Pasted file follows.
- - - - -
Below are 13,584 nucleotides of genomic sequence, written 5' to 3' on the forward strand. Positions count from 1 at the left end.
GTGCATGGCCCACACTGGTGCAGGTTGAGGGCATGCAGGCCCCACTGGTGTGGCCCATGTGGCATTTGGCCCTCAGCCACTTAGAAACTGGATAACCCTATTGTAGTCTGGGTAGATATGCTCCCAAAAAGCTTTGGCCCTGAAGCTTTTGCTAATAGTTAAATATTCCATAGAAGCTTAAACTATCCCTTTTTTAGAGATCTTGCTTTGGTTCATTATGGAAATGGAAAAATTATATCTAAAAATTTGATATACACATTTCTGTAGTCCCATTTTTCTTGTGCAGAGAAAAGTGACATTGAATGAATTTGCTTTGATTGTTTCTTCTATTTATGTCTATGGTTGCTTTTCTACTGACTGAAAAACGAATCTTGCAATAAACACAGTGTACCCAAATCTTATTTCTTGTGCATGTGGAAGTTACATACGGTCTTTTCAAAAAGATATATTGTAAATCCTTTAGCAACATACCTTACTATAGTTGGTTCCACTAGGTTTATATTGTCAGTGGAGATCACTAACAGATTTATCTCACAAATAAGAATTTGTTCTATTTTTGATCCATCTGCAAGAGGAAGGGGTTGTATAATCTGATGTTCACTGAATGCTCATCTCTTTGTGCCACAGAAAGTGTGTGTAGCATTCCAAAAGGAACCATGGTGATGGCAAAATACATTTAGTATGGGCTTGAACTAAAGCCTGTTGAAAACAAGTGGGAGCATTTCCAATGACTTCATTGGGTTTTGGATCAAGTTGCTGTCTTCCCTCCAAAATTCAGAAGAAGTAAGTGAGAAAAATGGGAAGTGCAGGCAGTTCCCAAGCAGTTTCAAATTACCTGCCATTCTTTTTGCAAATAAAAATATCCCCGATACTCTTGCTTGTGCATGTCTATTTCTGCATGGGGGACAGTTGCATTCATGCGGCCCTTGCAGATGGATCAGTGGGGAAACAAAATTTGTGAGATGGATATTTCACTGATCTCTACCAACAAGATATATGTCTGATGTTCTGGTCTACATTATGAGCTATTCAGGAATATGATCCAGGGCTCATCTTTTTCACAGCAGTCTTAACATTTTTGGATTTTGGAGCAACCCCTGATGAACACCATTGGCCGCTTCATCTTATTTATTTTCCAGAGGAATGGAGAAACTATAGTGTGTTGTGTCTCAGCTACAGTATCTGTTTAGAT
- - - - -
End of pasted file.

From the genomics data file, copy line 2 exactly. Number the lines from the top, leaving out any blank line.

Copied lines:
GTGCATGGCCCACACTGGTGCAGGTTGAGGGCATGCAGGCCCCACTGGTGTGGCCCATGTGGCATTTGGCCCTCAGCCACTTAGAAACTGGATAACCCTATTGTAGTCTGGGTAGATATGCTCCCAAAAAGCTTTGGCCCTGAAGCTTTTGCTAATAGTTAAATATTCCATAGAAGCTTAAACTATCCCTTTTTTAGAGATCTTGCTTTGGTTCATTATGGAAATGGAAAAATTATATCTAAAAATTTGATATACACATTTCTGTAGTCCCATTTTTCTTGTGCAGAGAAAAGTGACATTGAATGAATTTGCTTTGATTGTTTCTTCTATTTATGTCTATGGTTGCTTTTCTACTGACTGAAAAACGAATCTTGCAATAAACACAGTGTACCCAAATCTTATTTCTTGTGCATGTGGAAGTTACATACGGTCTTTTCAAAAAGATATATTGTAAATCCTTTAGCAACATACCTTACTATAGTTGGTTCCACTAGGTTTATATTGTCAGTGGAGATCACTAACAGATTTATCTCACAAATAAGAATTTGTTCTATTTTTGATCCATCTGCAAGAGGAAGGGGTTGTATAATCTGATGTTCACTGAATGCTCATCTCTTTGTGCCACAGAAAGTGTGTGTAGCATTCCAAAAGGAACCATGGTGATGGCAAAATACATTTAGTATGGGCTTGAACTAAAGCCTGTTGAAAACAAGTGGGAGCATTTCCAATGACTTCATTGGGTTTTGGATCAAGTTGCTGTCTTCCCTCCAAAATTCAGAAGAAGTAAGTGAGAAAAATGGGAAGTGCAGGCAGTTCCCAAGCAGTTTCAAATTACCTGCCATTCTTTTTGCAAATAAAAATATCCCCGATACTCTTGCTTGTGCATGTCTATTTCTGCATGGGGGACAGTTGCATTCATGCGGCCCTTGCAGATGGATCAGTGGGGAAACAAAATTTGTGAGATGGATATTTCACTGATCTCTACCAACAAGATATATGTCTGATGTTCTGGTCTACATTATGAGCTATTCAGGAATATGATCCAGGGCTCATCTTTTTCACAGCAGTCTTAACATTTTTGGATTTTGGAGCAACCCCTGATGAACACCATTGGCCGCTTCATCTTATTTATTTTCCAGAGGAATGGAGAAACTATAGTGTGTTGTGTCTCAGCTACAGTATCTGTTTAGAT